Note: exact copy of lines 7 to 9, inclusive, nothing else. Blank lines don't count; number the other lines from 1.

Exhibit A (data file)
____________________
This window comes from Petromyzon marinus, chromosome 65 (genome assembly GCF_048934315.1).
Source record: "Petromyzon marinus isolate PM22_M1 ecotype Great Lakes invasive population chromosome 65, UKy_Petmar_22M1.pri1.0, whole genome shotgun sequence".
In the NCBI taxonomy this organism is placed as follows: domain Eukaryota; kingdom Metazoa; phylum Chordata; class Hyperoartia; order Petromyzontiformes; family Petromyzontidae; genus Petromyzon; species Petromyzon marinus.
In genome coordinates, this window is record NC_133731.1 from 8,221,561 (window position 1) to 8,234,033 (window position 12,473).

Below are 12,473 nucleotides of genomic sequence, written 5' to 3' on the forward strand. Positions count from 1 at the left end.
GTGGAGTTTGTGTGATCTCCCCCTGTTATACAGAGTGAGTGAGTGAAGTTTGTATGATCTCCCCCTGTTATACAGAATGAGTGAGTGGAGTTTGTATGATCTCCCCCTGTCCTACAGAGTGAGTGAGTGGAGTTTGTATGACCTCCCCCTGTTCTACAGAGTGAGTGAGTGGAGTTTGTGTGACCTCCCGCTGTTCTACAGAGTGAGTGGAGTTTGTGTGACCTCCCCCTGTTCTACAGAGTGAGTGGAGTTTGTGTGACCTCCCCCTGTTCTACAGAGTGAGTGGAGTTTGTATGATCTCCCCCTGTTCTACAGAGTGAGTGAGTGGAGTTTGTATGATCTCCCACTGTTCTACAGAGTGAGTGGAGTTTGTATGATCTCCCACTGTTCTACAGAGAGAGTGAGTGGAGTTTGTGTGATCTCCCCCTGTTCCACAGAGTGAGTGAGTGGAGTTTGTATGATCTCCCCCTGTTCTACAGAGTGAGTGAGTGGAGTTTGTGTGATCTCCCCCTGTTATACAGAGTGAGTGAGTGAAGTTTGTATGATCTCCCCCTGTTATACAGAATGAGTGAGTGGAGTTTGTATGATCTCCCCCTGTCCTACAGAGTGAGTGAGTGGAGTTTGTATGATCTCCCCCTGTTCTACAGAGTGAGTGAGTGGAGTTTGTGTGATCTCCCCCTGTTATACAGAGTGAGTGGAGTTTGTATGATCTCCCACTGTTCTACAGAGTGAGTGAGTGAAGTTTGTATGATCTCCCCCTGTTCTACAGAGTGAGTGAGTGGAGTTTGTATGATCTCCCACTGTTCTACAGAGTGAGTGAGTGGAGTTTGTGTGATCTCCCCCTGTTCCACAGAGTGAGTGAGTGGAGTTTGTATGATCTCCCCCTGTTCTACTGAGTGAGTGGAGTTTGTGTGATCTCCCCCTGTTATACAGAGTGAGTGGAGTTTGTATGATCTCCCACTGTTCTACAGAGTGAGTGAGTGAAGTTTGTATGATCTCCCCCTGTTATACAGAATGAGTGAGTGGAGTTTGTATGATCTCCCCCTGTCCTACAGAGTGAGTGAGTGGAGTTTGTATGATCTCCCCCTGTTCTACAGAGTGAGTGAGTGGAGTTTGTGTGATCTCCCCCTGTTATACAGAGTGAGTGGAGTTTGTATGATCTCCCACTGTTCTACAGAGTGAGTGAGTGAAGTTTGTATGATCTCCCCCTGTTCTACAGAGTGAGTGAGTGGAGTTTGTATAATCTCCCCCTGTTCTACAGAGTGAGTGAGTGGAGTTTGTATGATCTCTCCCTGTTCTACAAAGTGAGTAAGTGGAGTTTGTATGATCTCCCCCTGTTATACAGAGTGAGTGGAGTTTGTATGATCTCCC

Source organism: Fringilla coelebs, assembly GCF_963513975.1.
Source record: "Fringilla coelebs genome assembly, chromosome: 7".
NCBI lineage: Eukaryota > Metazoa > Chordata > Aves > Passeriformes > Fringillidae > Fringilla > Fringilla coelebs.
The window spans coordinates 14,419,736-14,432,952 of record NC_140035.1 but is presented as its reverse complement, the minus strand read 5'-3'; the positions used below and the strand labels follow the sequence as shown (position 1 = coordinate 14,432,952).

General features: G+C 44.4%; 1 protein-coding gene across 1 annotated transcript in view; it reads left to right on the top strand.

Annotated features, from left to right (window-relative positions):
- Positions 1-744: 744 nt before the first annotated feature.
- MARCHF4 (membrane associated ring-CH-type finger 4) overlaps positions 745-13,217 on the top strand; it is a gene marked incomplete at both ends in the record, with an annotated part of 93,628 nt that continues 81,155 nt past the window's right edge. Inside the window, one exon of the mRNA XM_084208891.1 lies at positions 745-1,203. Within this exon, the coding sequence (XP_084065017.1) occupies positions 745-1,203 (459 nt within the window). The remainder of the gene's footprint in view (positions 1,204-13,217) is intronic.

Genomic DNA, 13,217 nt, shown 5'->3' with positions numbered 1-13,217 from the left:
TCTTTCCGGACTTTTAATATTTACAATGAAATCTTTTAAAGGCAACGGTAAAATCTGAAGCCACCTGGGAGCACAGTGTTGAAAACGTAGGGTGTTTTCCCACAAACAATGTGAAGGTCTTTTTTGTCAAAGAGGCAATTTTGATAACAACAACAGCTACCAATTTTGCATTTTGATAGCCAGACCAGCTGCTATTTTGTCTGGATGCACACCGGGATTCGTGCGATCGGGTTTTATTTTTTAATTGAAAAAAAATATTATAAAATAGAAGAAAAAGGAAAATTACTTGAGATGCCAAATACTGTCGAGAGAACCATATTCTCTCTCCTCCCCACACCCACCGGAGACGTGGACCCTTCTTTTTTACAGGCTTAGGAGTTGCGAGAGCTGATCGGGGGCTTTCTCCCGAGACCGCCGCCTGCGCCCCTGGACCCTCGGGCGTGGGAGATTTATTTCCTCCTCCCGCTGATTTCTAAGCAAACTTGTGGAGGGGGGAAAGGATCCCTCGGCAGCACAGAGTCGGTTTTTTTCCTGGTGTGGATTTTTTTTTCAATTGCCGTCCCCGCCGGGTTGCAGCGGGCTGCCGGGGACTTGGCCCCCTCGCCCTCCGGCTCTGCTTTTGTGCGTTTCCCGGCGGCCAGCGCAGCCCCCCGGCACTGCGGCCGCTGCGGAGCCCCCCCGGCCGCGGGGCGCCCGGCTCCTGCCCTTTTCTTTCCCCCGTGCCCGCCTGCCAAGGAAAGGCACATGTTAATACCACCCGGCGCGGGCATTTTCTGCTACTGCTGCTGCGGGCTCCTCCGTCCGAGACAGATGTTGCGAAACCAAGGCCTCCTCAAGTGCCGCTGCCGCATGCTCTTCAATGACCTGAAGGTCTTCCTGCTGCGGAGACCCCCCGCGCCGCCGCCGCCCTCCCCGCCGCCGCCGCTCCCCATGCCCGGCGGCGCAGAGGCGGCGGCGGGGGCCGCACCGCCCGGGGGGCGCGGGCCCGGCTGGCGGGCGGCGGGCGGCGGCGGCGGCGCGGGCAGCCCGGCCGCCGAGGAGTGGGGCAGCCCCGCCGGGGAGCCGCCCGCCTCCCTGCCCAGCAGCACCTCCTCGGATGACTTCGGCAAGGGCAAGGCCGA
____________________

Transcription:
Source organism: Fringilla coelebs, assembly GCF_963513975.1.
Source record: "Fringilla coelebs genome assembly, chromosome: 7".
NCBI lineage: Eukaryota > Metazoa > Chordata > Aves > Passeriformes > Fringillidae > Fringilla > Fringilla coelebs.